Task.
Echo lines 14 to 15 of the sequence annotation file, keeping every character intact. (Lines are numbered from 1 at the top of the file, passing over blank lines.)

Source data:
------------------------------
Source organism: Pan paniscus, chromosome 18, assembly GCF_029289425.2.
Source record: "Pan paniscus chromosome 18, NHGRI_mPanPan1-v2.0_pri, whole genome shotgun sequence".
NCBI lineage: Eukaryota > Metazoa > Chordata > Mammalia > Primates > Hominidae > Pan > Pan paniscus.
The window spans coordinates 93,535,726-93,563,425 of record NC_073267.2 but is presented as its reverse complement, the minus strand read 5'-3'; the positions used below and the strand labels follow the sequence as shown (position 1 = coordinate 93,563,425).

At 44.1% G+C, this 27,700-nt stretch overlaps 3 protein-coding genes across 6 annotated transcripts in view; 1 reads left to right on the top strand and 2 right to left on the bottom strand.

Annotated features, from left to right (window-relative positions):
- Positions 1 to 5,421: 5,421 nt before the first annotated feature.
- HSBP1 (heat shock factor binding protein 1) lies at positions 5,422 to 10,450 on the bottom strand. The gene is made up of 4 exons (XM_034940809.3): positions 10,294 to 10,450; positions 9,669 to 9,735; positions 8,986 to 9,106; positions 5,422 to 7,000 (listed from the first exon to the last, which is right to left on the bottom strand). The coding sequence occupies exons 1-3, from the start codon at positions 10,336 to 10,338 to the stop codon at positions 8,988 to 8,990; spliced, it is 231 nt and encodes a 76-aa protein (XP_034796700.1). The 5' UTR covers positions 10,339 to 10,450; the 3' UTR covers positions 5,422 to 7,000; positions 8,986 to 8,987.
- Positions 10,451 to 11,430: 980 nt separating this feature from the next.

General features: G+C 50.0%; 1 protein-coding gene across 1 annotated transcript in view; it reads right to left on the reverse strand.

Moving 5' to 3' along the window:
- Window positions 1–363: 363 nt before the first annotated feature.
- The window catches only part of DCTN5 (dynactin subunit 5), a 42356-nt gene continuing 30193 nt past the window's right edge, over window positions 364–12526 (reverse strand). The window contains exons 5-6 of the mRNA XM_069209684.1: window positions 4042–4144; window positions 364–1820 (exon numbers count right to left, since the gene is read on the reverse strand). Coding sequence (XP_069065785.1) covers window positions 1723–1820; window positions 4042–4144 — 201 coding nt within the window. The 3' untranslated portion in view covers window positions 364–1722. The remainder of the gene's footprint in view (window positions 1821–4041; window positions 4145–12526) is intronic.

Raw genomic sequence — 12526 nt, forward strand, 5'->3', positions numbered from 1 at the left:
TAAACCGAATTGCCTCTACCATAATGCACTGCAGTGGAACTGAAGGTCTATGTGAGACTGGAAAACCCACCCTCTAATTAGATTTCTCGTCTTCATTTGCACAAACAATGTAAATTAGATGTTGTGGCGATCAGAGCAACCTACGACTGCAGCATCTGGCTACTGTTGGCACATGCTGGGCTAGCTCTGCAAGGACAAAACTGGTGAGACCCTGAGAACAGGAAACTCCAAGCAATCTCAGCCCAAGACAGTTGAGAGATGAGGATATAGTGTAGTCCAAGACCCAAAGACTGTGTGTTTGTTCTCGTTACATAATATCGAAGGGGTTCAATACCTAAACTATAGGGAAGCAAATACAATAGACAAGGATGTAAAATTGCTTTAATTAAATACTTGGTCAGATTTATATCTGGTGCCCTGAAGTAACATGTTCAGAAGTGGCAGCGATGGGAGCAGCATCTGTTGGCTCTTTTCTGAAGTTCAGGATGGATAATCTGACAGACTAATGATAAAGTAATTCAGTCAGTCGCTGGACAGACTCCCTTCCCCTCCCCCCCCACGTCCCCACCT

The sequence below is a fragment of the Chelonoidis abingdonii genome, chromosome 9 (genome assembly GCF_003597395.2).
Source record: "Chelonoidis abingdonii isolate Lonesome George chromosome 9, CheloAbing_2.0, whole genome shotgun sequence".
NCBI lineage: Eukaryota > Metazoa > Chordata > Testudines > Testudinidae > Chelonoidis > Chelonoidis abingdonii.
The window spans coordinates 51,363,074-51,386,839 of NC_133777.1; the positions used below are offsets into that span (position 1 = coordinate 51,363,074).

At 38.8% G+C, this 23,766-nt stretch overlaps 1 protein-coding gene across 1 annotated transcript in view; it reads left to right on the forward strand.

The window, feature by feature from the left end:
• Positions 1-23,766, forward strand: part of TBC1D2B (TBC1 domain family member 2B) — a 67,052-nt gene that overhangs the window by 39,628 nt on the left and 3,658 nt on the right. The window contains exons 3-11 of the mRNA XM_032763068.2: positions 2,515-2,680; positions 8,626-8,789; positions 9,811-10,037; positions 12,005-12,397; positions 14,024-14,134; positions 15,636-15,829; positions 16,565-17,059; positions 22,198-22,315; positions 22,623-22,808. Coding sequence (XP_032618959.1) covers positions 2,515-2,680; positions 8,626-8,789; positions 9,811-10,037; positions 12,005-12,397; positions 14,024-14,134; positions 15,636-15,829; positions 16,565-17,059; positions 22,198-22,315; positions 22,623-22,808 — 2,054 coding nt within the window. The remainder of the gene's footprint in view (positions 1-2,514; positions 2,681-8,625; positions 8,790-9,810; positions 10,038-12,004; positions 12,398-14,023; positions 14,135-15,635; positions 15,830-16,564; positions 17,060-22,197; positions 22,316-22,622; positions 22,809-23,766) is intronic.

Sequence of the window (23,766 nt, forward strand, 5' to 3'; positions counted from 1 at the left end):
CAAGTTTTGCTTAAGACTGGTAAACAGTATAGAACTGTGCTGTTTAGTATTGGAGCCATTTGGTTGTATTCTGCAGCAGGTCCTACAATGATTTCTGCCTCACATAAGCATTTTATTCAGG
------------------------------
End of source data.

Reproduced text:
Raw genomic sequence — 12526 nt, forward strand, 5'->3', positions numbered from 1 at the left:
TAAACCGAATTGCCTCTACCATAATGCACTGCAGTGGAACTGAAGGTCTATGTGAGACTGGAAAACCCACCCTCTAATTAGATTTCTCGTCTTCATTTGCACAAACAATGTAAATTAGATGTTGTGGCGATCAGAGCAACCTACGACTGCAGCATCTGGCTACTGTTGGCACATGCTGGGCTAGCTCTGCAAGGACAAAACTGGTGAGACCCTGAGAACAGGAAACTCCAAGCAATCTCAGCCCAAGACAGTTGAGAGATGAGGATATAGTGTAGTCCAAGACCCAAAGACTGTGTGTTTGTTCTCGTTACATAATATCGAAGGGGTTCAATACCTAAACTATAGGGAAGCAAATACAATAGACAAGGATGTAAAATTGCTTTAATTAAATACTTGGTCAGATTTATATCTGGTGCCCTGAAGTAACATGTTCAGAAGTGGCAGCGATGGGAGCAGCATCTGTTGGCTCTTTTCTGAAGTTCAGGATGGATAATCTGACAGACTAATGATAAAGTAATTCAGTCAGTCGCTGGACAGACTCCCTTCCCCTCCCCCCCCACGTCCCCACCT